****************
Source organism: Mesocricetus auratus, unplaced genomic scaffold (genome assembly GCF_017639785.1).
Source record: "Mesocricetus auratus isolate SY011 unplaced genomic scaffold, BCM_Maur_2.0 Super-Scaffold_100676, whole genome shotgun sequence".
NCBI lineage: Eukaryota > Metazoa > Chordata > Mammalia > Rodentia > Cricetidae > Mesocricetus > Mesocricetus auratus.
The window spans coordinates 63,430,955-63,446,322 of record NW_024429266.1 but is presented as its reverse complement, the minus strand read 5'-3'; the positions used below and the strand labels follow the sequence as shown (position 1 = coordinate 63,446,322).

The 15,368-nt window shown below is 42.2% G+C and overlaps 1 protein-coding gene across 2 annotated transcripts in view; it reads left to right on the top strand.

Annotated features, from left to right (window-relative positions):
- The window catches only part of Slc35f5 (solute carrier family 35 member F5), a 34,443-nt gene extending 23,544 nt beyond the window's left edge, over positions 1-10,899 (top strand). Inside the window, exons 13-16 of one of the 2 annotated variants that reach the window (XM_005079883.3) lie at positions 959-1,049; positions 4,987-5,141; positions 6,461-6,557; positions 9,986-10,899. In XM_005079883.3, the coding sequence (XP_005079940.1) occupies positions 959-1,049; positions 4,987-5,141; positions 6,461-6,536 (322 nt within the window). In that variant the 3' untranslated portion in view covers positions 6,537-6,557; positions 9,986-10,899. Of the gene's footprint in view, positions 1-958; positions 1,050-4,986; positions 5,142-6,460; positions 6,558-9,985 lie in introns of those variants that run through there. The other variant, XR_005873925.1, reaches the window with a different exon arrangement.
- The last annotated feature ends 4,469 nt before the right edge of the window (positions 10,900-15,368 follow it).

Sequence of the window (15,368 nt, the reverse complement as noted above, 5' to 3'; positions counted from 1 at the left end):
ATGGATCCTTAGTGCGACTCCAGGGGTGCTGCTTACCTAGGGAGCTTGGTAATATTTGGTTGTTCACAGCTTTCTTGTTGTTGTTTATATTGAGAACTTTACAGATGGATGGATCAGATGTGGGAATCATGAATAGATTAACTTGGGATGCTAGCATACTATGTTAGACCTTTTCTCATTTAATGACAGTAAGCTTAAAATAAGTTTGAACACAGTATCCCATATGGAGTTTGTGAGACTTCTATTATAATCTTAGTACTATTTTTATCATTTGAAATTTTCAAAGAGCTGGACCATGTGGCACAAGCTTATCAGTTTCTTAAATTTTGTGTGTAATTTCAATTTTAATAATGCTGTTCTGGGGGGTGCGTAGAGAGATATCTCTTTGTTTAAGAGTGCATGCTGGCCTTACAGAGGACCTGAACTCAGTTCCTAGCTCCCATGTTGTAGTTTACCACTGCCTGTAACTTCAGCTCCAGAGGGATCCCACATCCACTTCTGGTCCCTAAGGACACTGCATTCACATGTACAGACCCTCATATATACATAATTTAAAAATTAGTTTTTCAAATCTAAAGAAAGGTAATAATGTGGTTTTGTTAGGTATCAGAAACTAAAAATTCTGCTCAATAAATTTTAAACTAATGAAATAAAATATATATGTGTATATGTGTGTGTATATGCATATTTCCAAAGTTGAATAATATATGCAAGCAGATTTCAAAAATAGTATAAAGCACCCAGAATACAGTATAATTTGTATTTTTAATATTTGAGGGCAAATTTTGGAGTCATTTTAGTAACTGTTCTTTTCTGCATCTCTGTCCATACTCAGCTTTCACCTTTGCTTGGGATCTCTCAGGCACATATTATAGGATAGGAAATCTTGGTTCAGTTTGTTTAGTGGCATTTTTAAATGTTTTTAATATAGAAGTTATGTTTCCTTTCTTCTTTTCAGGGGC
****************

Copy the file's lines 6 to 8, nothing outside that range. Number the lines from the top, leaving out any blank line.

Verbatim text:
Annotated features, from left to right (window-relative positions):
- The window catches only part of Slc35f5 (solute carrier family 35 member F5), a 34,443-nt gene extending 23,544 nt beyond the window's left edge, over positions 1-10,899 (top strand). Inside the window, exons 13-16 of one of the 2 annotated variants that reach the window (XM_005079883.3) lie at positions 959-1,049; positions 4,987-5,141; positions 6,461-6,557; positions 9,986-10,899. In XM_005079883.3, the coding sequence (XP_005079940.1) occupies positions 959-1,049; positions 4,987-5,141; positions 6,461-6,536 (322 nt within the window). In that variant the 3' untranslated portion in view covers positions 6,537-6,557; positions 9,986-10,899. Of the gene's footprint in view, positions 1-958; positions 1,050-4,986; positions 5,142-6,460; positions 6,558-9,985 lie in introns of those variants that run through there. The other variant, XR_005873925.1, reaches the window with a different exon arrangement.
- The last annotated feature ends 4,469 nt before the right edge of the window (positions 10,900-15,368 follow it).